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Turtle Bay's blog

Hike Kaena Point

Posted on Thu, 2015/01/15 - 3:42pm by Jeff Mull

For many visitors, the words North Shore conjure up images of mammoth-sized waves at Pipeline and Sunset Beach. But in addition to the wealth of perfect waves, the North Shore is almost home to some world class hiking as well. Just a short drive from Turtle Bay Resort stands the iconic Kaena Point, with numerous trails and hikes slither down the mountains. As a favorite weekend activity for both tourists and locals alike, no North Shore trip would be complete without spending an afternoon hiking the trails of Kaena Point. Here’s what you need to know before you get started:

About Kaena Point Hike: There are actually two places to begin your hike through Kaena point, from the island's west side via the town of Waianae, or through the town of Mokuleia on the North Shore. We recommend beginning on the North Shore for obvious reasons. The trail, which hugs the shoreline and is marked by sand dunes, crystal-clear tide pools, and a wealth of native fauna and birds, is also a nature preserve. The trails runs just about 3.5 miles.

What You Need to Know: Typically, the trail will take you about two to three hours if you're taking in the breathtaking surroundings. Given that the hike leans towards the island's leeward coast, things can get pretty hot. We recommend dousing yourself in sunscreen before setting out and brining lots of water.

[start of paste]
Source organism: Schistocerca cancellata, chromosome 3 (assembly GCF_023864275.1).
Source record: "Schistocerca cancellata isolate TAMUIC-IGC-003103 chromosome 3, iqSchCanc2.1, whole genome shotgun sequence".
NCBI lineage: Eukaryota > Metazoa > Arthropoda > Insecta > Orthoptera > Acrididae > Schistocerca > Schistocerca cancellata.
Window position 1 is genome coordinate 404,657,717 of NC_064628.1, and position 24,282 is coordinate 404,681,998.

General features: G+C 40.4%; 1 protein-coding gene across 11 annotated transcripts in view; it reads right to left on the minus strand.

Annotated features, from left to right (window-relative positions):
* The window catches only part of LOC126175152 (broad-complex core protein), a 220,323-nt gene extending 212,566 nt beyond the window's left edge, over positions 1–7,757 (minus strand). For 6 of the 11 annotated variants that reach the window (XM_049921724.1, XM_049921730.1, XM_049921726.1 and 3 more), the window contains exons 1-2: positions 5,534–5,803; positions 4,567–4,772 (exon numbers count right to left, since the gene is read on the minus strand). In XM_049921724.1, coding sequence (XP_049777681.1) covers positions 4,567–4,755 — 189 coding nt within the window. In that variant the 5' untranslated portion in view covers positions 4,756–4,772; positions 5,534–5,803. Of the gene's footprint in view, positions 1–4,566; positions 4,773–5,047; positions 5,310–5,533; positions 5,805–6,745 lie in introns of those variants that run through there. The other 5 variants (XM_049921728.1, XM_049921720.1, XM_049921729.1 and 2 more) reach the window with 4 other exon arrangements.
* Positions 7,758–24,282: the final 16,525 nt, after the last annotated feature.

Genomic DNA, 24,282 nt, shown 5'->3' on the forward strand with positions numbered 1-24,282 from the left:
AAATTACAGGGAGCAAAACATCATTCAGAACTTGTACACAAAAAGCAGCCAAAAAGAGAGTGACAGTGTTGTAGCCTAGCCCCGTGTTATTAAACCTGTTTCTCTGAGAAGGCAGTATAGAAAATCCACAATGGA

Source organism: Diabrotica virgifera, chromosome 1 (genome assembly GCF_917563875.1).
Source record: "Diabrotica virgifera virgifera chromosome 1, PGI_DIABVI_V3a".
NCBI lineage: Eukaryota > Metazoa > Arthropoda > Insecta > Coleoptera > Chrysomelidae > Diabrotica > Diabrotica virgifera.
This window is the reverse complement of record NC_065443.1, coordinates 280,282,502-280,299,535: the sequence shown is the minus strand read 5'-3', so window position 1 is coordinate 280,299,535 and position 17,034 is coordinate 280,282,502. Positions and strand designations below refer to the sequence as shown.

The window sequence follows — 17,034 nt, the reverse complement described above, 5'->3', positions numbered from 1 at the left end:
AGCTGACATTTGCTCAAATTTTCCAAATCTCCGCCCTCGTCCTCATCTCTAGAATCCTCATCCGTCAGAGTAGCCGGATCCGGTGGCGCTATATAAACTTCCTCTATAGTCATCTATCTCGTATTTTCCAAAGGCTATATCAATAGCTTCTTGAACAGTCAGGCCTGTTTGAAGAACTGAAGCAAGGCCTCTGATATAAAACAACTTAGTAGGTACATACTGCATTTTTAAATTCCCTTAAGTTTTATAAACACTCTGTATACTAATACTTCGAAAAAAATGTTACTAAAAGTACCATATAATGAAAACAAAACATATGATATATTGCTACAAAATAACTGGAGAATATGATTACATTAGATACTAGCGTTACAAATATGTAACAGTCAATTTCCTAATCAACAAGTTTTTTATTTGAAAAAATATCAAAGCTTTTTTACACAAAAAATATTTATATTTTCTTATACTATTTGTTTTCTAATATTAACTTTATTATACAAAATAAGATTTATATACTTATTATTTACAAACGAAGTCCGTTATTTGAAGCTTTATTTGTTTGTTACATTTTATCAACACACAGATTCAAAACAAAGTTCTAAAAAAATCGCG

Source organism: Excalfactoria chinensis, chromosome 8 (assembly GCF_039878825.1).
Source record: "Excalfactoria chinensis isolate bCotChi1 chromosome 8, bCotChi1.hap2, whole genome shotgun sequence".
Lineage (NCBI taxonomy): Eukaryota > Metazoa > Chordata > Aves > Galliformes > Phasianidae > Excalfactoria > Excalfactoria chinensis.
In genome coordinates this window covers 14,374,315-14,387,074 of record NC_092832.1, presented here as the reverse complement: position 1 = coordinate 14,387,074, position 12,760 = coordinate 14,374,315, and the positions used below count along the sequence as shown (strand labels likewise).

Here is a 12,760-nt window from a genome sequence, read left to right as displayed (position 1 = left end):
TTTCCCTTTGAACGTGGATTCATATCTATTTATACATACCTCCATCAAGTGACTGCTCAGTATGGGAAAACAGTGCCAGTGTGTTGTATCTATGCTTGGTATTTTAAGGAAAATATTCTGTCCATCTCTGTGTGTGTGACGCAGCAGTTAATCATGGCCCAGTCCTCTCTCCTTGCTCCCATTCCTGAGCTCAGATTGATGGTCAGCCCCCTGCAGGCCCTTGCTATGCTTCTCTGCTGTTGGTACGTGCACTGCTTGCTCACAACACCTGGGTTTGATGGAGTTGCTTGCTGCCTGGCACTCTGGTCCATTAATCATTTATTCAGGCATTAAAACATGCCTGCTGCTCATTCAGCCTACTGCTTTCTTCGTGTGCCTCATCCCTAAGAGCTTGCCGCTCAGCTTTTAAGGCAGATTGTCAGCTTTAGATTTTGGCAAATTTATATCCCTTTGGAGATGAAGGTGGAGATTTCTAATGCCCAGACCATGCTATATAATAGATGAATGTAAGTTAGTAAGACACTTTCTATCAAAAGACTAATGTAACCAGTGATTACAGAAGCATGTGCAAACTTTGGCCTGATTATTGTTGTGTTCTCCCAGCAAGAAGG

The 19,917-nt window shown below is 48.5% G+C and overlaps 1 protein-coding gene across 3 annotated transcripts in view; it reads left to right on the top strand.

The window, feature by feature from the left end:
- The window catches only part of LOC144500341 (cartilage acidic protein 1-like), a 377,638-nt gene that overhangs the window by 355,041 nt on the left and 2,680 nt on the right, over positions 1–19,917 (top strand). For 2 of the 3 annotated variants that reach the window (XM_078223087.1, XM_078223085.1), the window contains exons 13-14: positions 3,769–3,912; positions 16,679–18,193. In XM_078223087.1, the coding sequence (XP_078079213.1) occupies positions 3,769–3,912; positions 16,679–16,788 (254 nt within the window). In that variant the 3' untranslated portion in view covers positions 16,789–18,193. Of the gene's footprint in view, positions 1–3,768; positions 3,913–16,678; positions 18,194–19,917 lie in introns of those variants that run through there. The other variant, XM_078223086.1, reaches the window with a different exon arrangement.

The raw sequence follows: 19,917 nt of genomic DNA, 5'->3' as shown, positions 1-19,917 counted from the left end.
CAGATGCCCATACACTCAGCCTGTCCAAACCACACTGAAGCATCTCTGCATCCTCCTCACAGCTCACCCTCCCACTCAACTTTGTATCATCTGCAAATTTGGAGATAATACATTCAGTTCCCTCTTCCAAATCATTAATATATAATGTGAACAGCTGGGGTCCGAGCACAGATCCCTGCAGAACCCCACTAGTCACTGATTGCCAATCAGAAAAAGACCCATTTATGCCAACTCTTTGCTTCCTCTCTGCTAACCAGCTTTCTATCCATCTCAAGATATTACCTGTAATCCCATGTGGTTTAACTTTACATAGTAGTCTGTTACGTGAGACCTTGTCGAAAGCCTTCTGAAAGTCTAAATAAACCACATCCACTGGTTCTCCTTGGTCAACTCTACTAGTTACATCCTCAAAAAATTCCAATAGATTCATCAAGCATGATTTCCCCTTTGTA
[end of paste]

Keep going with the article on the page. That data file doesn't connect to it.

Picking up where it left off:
We Talking Walk in the Park or Summiting Everest? While it's not the easiest hike on the island, it's very accessible and most adults will have no problem. Insider Tips: Keep an eye out for blow holes if the tides and swell are working together. Do NOT enter the blowhole. They're amazing, yes, but very dangerous. Watch from the safety of the trail. If you're lucky, you very well may see a Hawaiian monk seal bathing in the tide pools as well.

How to Get To Kaena Point: If you use the Waianae route from Honolulu, take the H1 freeway west, it will eventually turn into Farrington Highway (Route 93). Farrington Highway will become a two lane road at its northern end, and terminates at Kaena Point State Park. If you use the Mokuleia route, take H-2 to Kaukonahua Road (Route 803) to Farrington Highway (Route 930) past Waialua and go about 1 mile past Camp Erdman. The trailhead on either side of Kaena Point begins where the paved road ends and a rough 4-wheel drive road begins.